It is not glossy or stage-lit, like the ones we see where the people look like they were posed by an unseen director. The photographer here did not edit or add drama to the photo in post-production. This is not the New York Times after all.
We see instead just the clean formation of assembled troops. We do not even see the soldiers’ faces. And there is something emotionally gripping with their anonymity, an anonymity that symbolizes and recalls sacrifice. I imagine the faces are stoic, defiant, tough. Perhaps there were a few young men whose eyes welled with bitter tears for fallen comrades.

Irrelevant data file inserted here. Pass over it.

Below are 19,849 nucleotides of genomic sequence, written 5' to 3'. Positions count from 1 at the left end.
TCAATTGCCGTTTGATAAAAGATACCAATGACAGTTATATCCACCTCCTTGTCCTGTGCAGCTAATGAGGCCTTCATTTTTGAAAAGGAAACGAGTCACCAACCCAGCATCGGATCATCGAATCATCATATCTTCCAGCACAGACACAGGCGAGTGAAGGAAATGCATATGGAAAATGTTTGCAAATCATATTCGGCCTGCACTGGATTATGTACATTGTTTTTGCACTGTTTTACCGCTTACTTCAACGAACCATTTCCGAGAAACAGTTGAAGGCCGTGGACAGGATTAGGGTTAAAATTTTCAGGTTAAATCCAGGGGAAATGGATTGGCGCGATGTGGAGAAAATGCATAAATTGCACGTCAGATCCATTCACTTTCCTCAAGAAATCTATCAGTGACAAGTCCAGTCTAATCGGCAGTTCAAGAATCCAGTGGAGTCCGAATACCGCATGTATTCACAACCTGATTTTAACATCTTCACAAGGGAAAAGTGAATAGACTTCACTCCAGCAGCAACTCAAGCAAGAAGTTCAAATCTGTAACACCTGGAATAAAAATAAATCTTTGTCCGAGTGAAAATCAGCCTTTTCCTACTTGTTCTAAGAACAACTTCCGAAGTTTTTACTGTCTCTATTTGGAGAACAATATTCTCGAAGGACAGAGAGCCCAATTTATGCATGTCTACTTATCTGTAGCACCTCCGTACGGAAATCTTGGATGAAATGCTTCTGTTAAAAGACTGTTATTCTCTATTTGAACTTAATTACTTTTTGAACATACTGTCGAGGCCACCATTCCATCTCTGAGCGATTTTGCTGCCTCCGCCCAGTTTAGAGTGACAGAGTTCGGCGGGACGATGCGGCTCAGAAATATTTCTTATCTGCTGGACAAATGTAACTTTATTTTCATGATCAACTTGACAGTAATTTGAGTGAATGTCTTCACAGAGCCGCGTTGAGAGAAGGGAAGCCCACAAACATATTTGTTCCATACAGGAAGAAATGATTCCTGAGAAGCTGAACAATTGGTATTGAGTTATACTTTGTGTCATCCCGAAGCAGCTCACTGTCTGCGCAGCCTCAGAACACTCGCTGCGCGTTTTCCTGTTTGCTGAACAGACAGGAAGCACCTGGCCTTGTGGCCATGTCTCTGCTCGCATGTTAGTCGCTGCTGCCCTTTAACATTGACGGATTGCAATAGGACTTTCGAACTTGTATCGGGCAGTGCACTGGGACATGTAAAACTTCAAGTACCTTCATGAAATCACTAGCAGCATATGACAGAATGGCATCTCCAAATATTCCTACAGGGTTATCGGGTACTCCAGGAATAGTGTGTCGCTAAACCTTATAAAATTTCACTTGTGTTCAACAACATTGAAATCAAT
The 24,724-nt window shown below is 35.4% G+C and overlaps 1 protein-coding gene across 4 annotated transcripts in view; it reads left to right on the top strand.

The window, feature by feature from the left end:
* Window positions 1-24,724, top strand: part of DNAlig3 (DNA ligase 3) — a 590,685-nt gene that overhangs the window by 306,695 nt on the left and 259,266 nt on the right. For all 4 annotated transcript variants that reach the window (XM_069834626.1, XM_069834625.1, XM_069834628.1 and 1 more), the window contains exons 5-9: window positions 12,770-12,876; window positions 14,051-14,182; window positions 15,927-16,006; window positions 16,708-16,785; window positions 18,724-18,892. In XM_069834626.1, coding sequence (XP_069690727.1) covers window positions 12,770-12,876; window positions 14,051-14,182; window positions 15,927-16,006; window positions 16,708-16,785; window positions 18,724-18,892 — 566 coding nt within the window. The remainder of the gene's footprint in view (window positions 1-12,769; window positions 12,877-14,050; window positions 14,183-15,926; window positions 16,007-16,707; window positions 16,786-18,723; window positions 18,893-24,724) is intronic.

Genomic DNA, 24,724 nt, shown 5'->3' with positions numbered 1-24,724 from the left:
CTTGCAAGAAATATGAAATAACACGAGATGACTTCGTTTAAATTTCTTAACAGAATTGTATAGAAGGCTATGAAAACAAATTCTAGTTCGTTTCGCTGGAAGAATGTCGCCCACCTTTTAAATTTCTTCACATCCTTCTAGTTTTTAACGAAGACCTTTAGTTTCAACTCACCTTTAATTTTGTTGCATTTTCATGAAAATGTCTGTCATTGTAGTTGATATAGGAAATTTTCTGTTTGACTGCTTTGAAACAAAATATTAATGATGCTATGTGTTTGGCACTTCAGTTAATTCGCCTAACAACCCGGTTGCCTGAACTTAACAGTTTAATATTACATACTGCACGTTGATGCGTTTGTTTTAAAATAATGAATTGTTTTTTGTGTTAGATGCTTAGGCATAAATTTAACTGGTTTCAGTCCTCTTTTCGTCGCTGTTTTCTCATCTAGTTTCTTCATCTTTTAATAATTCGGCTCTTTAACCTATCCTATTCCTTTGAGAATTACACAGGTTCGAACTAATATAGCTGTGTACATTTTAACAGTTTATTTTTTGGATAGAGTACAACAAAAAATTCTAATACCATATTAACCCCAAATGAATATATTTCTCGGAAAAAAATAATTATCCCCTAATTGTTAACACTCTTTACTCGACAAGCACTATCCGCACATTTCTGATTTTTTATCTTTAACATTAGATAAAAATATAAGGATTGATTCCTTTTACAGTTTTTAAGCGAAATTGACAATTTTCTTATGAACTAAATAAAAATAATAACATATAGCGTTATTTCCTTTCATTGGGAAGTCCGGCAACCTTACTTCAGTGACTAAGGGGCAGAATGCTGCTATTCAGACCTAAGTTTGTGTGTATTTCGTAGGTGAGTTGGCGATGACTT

They are after all saluting the flag. Ang mamatay ng dahil sa iyo. And what a flag it is in this photo. This is not a ceremonial parade flag–clean, large, fluttering from a tall metal flagpole. You know those flags that look good in glossy pictures. This flag looks almost makeshift, small and hanging from what looks like a bamboo pole. It is a battlefield flag.
The next time we meet a soldier, we should thank him for his service to the country.
Charles Englund June 2017